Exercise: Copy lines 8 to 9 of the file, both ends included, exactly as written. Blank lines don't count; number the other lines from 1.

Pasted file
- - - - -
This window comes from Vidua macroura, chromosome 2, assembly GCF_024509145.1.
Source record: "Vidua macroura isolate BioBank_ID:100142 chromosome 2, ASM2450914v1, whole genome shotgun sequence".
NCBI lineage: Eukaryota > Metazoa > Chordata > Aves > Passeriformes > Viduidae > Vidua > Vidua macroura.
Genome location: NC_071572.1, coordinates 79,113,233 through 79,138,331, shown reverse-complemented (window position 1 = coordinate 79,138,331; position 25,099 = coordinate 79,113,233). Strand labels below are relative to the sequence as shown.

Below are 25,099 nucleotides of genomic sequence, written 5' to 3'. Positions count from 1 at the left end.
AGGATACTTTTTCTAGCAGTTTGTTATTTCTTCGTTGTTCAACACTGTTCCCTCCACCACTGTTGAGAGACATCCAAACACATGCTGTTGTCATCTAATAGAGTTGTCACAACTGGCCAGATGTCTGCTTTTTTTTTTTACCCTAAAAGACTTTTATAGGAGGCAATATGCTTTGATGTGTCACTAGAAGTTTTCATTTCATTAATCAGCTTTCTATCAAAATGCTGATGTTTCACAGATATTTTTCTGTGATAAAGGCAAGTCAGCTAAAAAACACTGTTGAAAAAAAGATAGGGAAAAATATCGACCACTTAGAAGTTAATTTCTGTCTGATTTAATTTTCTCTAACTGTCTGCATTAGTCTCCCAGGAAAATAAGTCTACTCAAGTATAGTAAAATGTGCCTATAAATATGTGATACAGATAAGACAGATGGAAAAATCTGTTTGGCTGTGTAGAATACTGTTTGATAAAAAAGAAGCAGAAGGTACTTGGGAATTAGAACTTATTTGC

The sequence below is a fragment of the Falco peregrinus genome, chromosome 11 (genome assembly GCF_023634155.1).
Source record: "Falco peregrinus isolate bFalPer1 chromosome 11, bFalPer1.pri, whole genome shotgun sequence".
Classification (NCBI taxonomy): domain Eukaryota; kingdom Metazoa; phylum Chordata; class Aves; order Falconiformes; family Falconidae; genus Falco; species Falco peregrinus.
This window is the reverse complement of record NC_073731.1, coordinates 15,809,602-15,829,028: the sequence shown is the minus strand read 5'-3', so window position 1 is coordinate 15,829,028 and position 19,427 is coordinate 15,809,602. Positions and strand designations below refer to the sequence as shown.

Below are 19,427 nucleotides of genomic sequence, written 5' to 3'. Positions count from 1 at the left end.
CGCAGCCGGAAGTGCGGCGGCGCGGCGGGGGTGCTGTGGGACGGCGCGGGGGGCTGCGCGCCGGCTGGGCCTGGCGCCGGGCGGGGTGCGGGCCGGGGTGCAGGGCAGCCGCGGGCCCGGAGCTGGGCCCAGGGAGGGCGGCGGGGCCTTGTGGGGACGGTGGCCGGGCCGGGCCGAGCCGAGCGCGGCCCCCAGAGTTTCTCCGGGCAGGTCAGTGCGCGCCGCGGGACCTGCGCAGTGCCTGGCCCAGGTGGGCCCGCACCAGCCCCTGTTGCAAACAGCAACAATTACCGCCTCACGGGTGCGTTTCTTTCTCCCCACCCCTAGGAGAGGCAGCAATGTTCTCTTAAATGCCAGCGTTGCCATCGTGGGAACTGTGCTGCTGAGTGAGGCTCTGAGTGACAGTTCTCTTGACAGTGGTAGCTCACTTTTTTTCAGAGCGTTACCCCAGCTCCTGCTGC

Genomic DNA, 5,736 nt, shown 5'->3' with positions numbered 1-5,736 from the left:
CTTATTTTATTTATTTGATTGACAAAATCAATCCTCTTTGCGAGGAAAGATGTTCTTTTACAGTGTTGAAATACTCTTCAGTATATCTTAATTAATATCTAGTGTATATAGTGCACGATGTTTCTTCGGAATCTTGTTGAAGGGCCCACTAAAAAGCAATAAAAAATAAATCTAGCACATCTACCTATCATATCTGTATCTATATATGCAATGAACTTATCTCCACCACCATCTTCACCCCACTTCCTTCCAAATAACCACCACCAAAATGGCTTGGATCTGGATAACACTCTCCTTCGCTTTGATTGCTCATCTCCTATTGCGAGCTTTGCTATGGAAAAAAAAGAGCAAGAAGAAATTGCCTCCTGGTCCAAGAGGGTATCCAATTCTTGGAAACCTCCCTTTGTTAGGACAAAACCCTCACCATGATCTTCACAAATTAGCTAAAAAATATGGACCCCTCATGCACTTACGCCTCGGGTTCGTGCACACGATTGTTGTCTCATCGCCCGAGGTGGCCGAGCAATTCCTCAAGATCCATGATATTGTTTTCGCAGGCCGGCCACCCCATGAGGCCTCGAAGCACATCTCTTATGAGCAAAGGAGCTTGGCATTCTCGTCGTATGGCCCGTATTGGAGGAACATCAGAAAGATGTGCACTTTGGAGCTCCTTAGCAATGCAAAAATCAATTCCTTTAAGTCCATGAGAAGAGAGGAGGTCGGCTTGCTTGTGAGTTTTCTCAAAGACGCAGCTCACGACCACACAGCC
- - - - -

Source record: "Falco peregrinus isolate bFalPer1 chromosome 11, bFalPer1.pri, whole genome shotgun sequence".
Classification (NCBI taxonomy): domain Eukaryota; kingdom Metazoa; phylum Chordata; class Aves; order Falconiformes; family Falconidae; genus Falco; species Falco peregrinus.